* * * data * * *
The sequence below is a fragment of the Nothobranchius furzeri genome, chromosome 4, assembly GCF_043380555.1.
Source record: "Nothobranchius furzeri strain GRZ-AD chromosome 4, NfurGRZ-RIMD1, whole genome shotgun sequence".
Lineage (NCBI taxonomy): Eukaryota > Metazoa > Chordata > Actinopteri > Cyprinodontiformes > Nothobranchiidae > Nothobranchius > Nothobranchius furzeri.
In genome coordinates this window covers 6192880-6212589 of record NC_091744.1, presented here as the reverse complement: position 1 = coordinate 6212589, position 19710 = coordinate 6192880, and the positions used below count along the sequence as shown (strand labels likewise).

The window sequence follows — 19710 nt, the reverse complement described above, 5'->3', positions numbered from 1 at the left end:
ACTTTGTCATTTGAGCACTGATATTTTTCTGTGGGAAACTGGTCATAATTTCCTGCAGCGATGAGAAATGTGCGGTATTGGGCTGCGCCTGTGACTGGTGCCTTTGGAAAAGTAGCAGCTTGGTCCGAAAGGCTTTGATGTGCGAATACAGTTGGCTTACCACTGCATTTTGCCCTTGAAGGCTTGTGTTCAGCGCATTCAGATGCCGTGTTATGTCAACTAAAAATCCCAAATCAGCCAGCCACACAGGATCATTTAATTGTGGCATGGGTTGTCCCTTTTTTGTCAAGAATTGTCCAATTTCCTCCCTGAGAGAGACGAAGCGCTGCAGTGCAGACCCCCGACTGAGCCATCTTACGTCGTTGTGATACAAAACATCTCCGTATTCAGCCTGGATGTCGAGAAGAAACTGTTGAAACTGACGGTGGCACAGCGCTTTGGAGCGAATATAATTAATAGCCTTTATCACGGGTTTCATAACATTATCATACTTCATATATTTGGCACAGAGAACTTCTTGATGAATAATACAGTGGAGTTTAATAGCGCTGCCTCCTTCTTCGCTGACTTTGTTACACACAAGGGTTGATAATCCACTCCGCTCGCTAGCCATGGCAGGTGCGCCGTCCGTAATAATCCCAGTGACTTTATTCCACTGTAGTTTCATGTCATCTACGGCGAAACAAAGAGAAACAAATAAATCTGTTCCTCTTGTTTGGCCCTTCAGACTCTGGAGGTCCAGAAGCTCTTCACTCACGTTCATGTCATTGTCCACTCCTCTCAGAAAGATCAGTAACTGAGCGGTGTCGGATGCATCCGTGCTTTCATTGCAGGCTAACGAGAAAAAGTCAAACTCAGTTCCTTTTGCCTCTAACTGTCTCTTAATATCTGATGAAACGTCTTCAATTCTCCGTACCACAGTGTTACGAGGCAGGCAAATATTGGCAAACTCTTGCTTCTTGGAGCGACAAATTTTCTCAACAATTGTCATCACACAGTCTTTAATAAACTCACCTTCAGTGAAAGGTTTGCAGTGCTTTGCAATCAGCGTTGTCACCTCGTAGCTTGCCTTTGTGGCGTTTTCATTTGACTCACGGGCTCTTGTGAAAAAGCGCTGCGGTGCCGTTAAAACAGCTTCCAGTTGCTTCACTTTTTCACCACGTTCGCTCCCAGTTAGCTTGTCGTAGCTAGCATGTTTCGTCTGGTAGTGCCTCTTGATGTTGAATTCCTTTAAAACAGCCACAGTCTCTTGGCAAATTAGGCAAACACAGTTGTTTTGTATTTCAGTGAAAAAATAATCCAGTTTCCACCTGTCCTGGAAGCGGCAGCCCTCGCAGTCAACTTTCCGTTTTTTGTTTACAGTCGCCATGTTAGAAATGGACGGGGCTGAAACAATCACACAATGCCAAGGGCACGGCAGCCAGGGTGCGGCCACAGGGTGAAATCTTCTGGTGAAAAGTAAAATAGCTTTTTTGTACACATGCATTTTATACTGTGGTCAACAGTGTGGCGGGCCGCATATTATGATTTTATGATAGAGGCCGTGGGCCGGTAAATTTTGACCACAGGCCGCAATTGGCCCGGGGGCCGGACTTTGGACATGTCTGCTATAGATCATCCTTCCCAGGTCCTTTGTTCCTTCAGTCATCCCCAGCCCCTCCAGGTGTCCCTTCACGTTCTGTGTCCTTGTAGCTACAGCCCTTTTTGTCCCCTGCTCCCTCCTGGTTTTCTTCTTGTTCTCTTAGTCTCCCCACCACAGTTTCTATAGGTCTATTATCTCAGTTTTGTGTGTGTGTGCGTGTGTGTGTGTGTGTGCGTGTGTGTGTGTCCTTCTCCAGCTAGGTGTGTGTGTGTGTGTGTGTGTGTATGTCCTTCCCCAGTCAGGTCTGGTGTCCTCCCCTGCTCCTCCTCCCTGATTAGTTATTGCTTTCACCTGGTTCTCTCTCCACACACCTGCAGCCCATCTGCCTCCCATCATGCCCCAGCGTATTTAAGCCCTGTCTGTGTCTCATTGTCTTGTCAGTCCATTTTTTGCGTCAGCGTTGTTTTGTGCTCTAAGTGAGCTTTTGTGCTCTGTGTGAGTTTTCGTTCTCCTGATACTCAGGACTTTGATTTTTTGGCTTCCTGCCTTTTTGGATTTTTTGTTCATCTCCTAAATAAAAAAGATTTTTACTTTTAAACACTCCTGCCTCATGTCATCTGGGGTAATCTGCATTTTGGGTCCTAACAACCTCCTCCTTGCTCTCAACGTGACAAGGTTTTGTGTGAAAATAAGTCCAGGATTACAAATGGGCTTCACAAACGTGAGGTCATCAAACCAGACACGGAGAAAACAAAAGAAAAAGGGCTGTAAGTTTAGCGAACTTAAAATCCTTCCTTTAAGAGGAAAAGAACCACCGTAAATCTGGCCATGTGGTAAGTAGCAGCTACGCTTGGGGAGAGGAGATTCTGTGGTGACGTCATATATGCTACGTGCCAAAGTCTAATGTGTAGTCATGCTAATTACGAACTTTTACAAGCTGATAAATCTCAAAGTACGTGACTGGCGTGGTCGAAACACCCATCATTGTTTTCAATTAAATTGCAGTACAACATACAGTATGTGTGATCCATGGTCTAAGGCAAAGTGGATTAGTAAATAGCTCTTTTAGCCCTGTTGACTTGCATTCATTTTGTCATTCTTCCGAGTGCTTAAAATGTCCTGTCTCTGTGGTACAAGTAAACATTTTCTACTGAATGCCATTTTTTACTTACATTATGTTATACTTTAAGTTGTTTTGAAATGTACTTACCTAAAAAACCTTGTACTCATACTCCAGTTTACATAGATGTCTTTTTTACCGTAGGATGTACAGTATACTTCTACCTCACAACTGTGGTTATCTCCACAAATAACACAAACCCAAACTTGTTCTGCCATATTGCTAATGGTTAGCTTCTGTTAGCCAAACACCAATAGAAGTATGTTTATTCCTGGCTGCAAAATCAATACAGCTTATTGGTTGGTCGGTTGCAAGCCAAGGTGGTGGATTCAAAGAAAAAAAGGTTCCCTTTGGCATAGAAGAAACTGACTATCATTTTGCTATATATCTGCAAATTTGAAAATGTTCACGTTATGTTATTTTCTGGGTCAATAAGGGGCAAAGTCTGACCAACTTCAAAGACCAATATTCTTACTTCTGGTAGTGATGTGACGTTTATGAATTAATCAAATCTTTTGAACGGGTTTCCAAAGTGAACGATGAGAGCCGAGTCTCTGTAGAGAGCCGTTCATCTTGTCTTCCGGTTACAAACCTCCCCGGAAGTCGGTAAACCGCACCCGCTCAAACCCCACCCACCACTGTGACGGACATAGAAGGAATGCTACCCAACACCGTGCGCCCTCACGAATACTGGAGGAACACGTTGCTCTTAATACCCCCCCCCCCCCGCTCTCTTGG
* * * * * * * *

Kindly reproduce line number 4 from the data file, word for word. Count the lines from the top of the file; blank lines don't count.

In genome coordinates this window covers 6192880-6212589 of record NC_091744.1, presented here as the reverse complement: position 1 = coordinate 6212589, position 19710 = coordinate 6192880, and the positions used below count along the sequence as shown (strand labels likewise).